No doubt if you are running your own business, it requires all your energy, time and focus. In fact a work life balance is an entirely different blog for another day!
However the danger with focusing on the business ‘today’ to such an extent, is that we don’t stop and ask ourselves what would happen to our business should we not be there to take an active part? None of us knows what is around the corner; it is a difficult question to contemplate; what would happen to your family and to your business if you became seriously ill, or were killed or incapacitated in an accident?
On the practical side, there are plans you can make that may ensure the continuation of the business in the event of your illness or death.
If you are the sole owner of a business, you may wish to think about bringing family members into the management team if you want them to continue to be involved in running the business. If family members are not suitable, are there key staff members that can be retained and empowered to run the business?
If the business cannot survive without you, are there steps you can take to maximise any value in the business, which can provide capital or an income in the future?
If you are a co-owner of a business, the above same points apply, though you will have the advantage of the co-owners’ interest in potentially continuing a successful business in your absence.
Any such plan will need to be discussed with management/key people of course so that everyone is comfortable and know in advance what would be expected of them.
Such a Succession plan for your business is vitally important; it can create a structure to pass the management and control of your business into safe hands and ensure that all your hard work and your business does not die with you.
However not only will the death of a keyperson/director of the company cause major problems for the company, the impact on one’s family is arguably, even more important.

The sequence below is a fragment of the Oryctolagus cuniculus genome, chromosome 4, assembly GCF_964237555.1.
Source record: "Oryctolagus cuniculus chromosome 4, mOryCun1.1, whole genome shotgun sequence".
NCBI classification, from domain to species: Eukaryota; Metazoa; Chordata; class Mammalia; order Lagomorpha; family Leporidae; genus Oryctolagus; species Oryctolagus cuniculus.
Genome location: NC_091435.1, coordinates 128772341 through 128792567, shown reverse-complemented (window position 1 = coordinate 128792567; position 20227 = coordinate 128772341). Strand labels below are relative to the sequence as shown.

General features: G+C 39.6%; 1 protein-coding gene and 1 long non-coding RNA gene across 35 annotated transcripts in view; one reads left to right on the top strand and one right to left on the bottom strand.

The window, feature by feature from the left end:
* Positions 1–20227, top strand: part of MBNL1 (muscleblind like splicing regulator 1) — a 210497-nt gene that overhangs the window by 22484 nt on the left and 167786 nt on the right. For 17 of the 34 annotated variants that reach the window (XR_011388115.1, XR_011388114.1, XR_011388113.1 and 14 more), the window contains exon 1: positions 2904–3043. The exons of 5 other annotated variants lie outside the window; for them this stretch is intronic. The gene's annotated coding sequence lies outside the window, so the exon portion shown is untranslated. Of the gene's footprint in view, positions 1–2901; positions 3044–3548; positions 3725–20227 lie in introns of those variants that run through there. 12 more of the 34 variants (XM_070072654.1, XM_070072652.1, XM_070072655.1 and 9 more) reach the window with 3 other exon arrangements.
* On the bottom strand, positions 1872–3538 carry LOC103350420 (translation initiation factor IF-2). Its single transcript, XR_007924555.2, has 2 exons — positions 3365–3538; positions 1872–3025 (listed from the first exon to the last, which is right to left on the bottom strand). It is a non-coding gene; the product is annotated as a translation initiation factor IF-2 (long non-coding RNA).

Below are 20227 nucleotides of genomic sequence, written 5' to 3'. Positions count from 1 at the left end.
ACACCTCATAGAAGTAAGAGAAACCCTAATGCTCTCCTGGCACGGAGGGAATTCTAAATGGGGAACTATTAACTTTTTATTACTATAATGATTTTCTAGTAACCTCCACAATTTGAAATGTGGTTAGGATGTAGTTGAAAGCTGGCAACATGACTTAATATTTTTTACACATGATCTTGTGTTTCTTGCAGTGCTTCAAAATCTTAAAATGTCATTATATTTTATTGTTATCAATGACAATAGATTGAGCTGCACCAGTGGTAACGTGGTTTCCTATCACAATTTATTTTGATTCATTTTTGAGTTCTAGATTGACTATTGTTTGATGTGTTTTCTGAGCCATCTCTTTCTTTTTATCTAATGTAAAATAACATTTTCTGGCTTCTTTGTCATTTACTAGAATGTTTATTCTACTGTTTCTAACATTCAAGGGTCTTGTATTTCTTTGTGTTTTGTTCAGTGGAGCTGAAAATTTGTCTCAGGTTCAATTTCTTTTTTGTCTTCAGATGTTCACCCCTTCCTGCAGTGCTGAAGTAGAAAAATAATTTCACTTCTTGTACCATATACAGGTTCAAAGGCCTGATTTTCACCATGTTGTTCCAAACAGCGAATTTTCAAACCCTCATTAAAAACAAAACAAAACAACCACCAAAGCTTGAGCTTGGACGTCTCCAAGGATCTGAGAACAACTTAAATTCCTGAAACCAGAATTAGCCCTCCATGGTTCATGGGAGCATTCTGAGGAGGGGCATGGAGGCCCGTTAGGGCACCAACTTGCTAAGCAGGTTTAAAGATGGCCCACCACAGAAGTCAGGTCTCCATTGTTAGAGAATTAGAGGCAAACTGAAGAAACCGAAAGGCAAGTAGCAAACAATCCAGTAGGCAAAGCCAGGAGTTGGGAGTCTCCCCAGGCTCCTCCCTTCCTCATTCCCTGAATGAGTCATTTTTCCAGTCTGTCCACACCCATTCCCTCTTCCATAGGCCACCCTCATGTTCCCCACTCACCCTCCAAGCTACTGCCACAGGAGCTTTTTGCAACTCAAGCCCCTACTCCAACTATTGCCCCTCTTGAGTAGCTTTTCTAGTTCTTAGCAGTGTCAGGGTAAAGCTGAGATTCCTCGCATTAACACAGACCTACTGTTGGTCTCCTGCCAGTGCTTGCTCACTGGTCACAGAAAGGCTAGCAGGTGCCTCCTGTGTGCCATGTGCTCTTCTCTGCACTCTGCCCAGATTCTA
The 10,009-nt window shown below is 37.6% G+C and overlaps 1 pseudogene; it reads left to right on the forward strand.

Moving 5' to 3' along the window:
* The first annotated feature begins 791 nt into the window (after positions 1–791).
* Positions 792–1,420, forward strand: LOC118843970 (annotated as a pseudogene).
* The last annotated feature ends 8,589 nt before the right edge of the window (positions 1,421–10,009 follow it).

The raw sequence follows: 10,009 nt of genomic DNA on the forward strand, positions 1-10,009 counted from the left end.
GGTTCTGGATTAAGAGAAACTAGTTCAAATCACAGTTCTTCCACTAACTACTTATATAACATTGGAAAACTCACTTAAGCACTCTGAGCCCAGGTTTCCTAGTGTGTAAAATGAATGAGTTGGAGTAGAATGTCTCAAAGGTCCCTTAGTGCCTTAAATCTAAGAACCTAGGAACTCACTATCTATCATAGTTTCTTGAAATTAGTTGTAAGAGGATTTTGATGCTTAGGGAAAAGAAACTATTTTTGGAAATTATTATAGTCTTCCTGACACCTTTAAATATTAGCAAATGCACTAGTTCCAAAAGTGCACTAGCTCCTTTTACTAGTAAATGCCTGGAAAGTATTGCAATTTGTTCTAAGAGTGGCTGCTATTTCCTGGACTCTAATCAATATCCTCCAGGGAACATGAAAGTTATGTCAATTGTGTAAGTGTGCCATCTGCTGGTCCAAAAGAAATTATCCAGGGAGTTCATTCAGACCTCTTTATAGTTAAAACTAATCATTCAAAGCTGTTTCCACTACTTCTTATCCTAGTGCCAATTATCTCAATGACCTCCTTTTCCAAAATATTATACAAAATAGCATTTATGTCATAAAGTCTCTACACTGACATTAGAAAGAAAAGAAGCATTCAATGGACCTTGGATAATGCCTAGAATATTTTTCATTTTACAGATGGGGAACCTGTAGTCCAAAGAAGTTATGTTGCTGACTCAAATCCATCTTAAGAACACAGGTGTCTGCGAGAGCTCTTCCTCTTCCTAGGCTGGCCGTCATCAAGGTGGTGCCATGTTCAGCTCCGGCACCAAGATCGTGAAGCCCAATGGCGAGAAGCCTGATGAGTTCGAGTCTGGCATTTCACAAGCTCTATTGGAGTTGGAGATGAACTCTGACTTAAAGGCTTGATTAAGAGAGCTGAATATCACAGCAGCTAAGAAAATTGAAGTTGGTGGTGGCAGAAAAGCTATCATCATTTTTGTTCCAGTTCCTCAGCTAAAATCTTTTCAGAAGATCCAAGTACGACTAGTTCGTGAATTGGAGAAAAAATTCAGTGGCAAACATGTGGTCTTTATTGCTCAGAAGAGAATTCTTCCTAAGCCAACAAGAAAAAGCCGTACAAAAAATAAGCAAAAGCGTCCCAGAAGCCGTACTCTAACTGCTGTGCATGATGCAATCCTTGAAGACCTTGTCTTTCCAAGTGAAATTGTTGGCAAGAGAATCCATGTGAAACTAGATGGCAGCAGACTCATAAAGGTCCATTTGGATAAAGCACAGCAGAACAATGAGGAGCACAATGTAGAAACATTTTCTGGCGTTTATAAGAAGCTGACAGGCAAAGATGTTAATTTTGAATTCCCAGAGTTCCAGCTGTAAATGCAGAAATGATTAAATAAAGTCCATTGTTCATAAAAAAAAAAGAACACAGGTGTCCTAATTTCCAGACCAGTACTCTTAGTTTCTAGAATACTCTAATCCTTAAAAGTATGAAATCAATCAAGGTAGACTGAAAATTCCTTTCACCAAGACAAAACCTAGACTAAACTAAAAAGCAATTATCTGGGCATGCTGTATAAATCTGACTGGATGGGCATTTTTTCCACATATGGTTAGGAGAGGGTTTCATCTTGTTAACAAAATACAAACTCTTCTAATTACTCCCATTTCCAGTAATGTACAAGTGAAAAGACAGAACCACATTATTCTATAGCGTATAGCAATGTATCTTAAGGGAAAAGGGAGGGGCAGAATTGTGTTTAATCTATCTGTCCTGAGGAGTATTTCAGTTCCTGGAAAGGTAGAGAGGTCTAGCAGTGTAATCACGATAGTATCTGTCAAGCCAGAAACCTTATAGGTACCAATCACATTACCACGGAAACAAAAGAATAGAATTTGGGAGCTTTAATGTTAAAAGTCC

What will happen to the deceased’s share of the business?
The personal representatives/family of the deceased director may find themselves with a shareholding in a company in which they want no involvement. They have shares for which they have no ready market. The company’s Articles of Association may give the other shareholders the right to block the sale of the shares to an outside party. They may also be experiencing cash flow difficulties with the loss of the deceased’s salary and potentially a Capital Acquisitions Tax liability.
The ideal scenario is that the personal representative/family have a legal agreement in place, by which they have the option to sell the share of the business, if they so wish, and financial provision is available to the company, by means of a life assurance plan on the deceased’s life to purchase the shares at a fair market price.
So how is this possible?
A Life assurance protection plan can be put in place on the life of each Director/Partner. A legal agreement is put in place so that under this arrangement, the surviving partners/co-directors purchase their deceased colleague’s shareholding from their estate.
This agreement is known as a Buy/Sell agreement. It usually places;
An obligation on the personal representatives of the deceased’s estate to sell
An obligation on the surviving owners of the business to buy the holding at a price, which is calculated in accordance with the terms of the agreement.
A Double Option agreement is an alternative arrangement to a buy/sell agreement, the difference being that if both parties (i.e. the deceased’s estate and the surviving owners) are in agreement, they do not have to exercise their respective options at that time.
As a result, the share(s) can pass to the deceased’s estate, if so desired. This could be useful in a situation where all parties agree to a member of the deceased’s family succeeding to the share(s) and joining the business.
Another example is where a member of the deceased’s family is already working in the business and this person simply takes over the share(s) and becomes more involved in the business.
In assisting to put a Business Succession Plan in place, for our clients, we do always advise that independent legal and tax advice should be taken to ensure that the agreement most appropriate to the particular circumstances of each case is put in place. We can work with your Accountant/Tax Consultant and Solicitor in this regard.